Tea Tourism

This is just a fun little post about my favorite drink and the lengths I’d go to learn about and drink it! Right now everything is so stressful I have been indulging in tea drinking more than ever. Probably too much? Tea tourism does seem to be stretching across the globe however. So here are three tea stories!


Am I….Uncle Iroh?My introduction into tea was one that took some time. I grew up the typical American with no interest in this drink. After all, in particular, my country had thrown a whole lot of tea into the Boston harbor. And the tea that you buy in the stores in the US is generally terrible.



I took an entire class on tea at my weird first university and learned so much – and fell in love with tea. Now, it borders on obsession.

Story 1: High Tea in Every Town in the UK

When I went to Oxford University, I took my chance to travel as much as possible. I needed to sample all the best scones and tea the United Kingdom had to offer. I was generally assumed to be Canadian in every tea shop I went. And I was pretty happy with that. Being marked as an American on sight while traveling rarely means anything good. Frankly, being from the US is often a source of embarrassment for me “Wow, you’re so much nicer/down-to-earth/cultured/etc than other Americans I’ve met.” Or, as my good friend from London would say “the most un-American, American, I’ve ever met.”

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Beautiful Edinburgh, before I had a blog and started taking pictures of food 😛

All until I went to Eteaket in Edinburgh. The tea, the setting, the price, everything was lovely. Except the raisins in the scones. I hate raisins. I looked around. Took a deep breath. And re-assimilated into my true American self and picked out all those raisins and had a delicious meal 😛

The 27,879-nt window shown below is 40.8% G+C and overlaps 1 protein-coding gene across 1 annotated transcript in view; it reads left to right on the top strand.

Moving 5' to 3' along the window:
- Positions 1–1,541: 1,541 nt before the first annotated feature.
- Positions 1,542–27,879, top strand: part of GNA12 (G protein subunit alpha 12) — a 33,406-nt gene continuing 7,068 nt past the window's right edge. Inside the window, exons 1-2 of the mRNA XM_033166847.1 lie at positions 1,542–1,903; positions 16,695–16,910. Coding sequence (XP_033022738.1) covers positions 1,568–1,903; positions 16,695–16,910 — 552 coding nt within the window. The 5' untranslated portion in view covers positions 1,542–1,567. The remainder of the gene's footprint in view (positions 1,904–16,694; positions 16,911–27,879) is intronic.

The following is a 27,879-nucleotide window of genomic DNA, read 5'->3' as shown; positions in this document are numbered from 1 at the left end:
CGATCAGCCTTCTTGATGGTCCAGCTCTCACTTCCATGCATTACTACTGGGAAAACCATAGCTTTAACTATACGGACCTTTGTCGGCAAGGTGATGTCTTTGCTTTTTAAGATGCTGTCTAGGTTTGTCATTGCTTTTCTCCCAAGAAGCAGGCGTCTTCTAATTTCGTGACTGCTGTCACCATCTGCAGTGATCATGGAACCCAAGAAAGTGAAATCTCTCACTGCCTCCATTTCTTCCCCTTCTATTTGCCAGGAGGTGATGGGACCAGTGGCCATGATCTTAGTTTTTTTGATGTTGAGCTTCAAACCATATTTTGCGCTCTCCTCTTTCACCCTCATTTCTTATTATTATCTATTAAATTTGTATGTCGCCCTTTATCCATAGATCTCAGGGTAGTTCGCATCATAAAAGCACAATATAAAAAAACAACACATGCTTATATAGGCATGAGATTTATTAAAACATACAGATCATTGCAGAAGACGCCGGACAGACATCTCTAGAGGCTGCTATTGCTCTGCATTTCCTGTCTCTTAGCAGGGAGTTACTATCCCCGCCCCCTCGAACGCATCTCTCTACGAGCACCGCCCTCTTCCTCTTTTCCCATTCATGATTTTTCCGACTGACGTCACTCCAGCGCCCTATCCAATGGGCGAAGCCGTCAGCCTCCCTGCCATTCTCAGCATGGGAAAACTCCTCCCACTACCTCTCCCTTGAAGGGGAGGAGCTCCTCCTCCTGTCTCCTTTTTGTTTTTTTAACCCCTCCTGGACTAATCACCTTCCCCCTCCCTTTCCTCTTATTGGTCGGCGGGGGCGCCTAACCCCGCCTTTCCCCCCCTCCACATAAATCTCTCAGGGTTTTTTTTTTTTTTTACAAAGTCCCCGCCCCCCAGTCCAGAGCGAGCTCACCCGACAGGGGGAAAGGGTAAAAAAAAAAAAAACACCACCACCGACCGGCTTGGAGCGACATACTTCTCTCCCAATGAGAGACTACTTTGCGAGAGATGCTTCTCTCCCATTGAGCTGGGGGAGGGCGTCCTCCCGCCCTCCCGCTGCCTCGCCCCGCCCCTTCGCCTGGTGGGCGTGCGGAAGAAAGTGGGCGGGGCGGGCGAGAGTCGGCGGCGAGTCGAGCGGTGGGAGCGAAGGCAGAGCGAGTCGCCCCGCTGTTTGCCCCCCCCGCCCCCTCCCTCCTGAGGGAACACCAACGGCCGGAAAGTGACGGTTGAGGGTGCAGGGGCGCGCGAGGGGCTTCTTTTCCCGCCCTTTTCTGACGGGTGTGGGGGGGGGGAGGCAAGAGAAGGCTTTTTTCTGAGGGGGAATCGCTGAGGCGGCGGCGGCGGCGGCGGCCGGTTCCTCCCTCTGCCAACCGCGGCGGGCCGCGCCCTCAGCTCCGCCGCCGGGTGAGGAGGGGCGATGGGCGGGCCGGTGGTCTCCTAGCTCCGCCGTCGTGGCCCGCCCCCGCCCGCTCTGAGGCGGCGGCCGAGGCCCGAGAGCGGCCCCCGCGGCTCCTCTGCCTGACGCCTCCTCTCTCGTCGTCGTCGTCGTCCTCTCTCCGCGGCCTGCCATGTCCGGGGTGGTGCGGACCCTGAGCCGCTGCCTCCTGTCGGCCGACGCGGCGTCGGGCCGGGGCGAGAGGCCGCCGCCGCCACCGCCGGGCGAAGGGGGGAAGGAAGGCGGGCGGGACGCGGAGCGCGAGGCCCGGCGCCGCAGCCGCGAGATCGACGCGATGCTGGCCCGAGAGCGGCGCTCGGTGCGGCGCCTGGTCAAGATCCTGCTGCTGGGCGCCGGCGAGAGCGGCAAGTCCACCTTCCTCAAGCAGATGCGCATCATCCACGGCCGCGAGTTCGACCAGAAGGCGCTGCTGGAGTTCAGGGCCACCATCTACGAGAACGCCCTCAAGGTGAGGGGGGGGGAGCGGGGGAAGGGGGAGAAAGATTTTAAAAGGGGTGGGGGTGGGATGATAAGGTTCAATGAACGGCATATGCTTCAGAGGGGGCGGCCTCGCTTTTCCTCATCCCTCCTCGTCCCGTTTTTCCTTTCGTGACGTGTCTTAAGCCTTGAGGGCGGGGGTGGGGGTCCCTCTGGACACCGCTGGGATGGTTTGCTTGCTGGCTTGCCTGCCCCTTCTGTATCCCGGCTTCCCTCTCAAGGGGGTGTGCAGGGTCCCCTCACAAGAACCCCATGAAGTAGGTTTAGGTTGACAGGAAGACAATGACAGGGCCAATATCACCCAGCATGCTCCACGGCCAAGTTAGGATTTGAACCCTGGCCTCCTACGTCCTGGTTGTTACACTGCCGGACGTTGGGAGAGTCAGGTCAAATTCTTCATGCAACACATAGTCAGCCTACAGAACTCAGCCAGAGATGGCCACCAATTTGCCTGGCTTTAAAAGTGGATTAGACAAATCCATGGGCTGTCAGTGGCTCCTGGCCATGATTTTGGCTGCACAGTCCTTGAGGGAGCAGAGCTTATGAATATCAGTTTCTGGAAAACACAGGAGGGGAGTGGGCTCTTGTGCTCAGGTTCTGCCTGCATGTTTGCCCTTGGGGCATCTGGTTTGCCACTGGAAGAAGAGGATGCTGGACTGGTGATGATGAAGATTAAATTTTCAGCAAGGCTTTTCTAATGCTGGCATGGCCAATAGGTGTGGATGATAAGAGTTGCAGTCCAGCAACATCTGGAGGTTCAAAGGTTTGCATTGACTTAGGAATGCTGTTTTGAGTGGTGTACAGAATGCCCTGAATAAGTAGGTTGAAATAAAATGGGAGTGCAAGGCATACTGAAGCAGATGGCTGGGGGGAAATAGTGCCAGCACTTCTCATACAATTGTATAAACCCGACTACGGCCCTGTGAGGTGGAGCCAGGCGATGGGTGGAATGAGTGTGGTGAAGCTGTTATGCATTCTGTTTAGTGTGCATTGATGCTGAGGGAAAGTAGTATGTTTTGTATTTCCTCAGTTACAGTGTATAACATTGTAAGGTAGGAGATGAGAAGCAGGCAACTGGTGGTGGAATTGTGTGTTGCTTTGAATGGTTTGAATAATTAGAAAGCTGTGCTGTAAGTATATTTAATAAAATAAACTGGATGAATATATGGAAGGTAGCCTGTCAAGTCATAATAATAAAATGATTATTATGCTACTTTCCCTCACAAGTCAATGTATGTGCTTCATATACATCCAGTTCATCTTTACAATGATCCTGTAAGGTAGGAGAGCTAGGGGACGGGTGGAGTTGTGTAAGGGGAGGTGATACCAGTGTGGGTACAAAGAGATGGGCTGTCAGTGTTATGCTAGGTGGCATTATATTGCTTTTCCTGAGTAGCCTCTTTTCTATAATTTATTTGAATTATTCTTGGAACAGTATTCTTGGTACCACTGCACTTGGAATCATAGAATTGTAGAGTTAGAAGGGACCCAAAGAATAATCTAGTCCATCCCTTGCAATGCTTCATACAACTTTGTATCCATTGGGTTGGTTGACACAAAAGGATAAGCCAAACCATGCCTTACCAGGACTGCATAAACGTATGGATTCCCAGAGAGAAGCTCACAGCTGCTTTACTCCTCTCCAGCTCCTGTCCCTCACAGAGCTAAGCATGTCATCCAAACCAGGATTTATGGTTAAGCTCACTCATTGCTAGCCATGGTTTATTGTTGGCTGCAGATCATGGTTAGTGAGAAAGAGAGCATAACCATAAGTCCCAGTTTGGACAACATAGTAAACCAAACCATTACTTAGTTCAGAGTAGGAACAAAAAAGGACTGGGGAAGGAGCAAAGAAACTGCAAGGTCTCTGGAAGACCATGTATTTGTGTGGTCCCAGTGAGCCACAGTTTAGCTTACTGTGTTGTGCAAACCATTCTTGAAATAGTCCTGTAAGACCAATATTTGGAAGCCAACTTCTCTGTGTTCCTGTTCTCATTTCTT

Story 2: Why Little Known Wazuka Is My Favorite Place in Japan

Despite having taken an entire class on tea I was shocked to discover that I basically knew nothing about Japanese tea. I knew a reasonable amount concerning matcha, powdered green tea, but nothing more.

When visiting the Obubu tea fields in Wazuka, Japan, it was a ridiculously life changing event. It changed my whole outlook on how to make tea. At home I can tend to have a bit of a scientific take on everything. I carefully weigh my leaves and use a kettle with a thermometer to get to the perfect temperature. I know. I’m weird. It’s who I am.

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Some samples of various Japanese teas

But Japan showed me that I can replace exactness with ceremony. The meditative nature of tea when I first got into it was surprisingly helpful with battling my depression. Now, the imprecise but carefully mediated motions of the basic tea ceremony helped me with my control issues. I could let go, knowing that I could listen for the water to be just about to boil. I knew that by pouring my water into different jars I would cool the water enough for whatever tea I was brewing. It didn’t have to be perfect.

Also, Japanese green tea is freaking delicious.

Story 3: People Watching in Boseong, South Korea

When I’ve had too much tea I can become giddy. I’m already a bouncing ball of energy on my best day. But wow me and my friend went hard on all things green tea flavored in Boseong.

Boseong is gorgeous, and essentially a green tea theme park. Matcha ice cream, green tea chocolate, green tea noodles, actual tea, more tea…you’re getting the picture. We’d had a lot of tea. Soon we were gossiping from a balcony about all the different couples below, theorizing their lives. We got so involved we basically created an entire backstory and future for a couple we would refer to as the “Sun” couple. They were genuinely two of the most gorgeous people we had seen and were clearly totally in love. Sickening, really. Entirely unfair.

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The tea that made us drunk

We must have looked ridiculous, if anyone was bothering to look at us. “Oh! Oh! Is he taking another photo of her? EEEEeEE! She got so close to brush his hair back! Look at the way she poses – how annoyingly perfect they are!” When they left to climb higher in the fields, we were fairly convinced that the man must be about to propose to his goddess of a girlfriend. Is being drunk on tea a thing? Because I definitely came away a little embarrassed by our exuberance lol


*wipes tear* so true

I hope you enjoyed these short tales! Asia is starting to lift restrictions on quarantine and travel as the virus comes to a close here (sadly, it is still raging everywhere else >.<). I’m hopeful that I will be able to resume my tea tourism in Taiwan and elsewhere at the end of this year!

Check out my other posts:

Step Back in Time in Jeonju, South Korea

A Week in NYC



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